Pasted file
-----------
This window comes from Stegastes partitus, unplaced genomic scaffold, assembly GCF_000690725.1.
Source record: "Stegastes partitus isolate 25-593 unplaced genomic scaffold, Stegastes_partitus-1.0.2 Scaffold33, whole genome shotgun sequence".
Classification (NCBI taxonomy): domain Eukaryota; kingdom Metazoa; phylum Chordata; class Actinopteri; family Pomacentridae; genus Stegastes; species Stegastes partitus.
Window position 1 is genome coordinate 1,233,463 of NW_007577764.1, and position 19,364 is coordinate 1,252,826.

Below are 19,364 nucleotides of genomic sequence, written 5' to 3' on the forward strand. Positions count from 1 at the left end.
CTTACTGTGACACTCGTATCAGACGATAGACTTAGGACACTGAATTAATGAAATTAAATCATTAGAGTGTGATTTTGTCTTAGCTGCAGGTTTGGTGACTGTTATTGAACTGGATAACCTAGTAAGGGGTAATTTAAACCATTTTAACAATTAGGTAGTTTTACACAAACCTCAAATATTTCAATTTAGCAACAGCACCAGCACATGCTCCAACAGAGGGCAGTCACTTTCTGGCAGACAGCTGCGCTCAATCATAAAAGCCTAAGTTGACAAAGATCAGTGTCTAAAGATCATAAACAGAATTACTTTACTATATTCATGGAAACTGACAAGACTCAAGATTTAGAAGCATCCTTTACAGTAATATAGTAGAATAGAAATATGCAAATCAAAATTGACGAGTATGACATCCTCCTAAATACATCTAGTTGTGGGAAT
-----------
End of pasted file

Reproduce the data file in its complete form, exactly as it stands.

This window comes from Stegastes partitus, unplaced genomic scaffold, assembly GCF_000690725.1.
Source record: "Stegastes partitus isolate 25-593 unplaced genomic scaffold, Stegastes_partitus-1.0.2 Scaffold33, whole genome shotgun sequence".
Classification (NCBI taxonomy): domain Eukaryota; kingdom Metazoa; phylum Chordata; class Actinopteri; family Pomacentridae; genus Stegastes; species Stegastes partitus.
Window position 1 is genome coordinate 1,233,463 of NW_007577764.1, and position 19,364 is coordinate 1,252,826.

Below are 19,364 nucleotides of genomic sequence, written 5' to 3' on the forward strand. Positions count from 1 at the left end.
CTTACTGTGACACTCGTATCAGACGATAGACTTAGGACACTGAATTAATGAAATTAAATCATTAGAGTGTGATTTTGTCTTAGCTGCAGGTTTGGTGACTGTTATTGAACTGGATAACCTAGTAAGGGGTAATTTAAACCATTTTAACAATTAGGTAGTTTTACACAAACCTCAAATATTTCAATTTAGCAACAGCACCAGCACATGCTCCAACAGAGGGCAGTCACTTTCTGGCAGACAGCTGCGCTCAATCATAAAAGCCTAAGTTGACAAAGATCAGTGTCTAAAGATCATAAACAGAATTACTTTACTATATTCATGGAAACTGACAAGACTCAAGATTTAGAAGCATCCTTTACAGTAATATAGTAGAATAGAAATATGCAAATCAAAATTGACGAGTATGACATCCTCCTAAATACATCTAGTTGTGGGAAT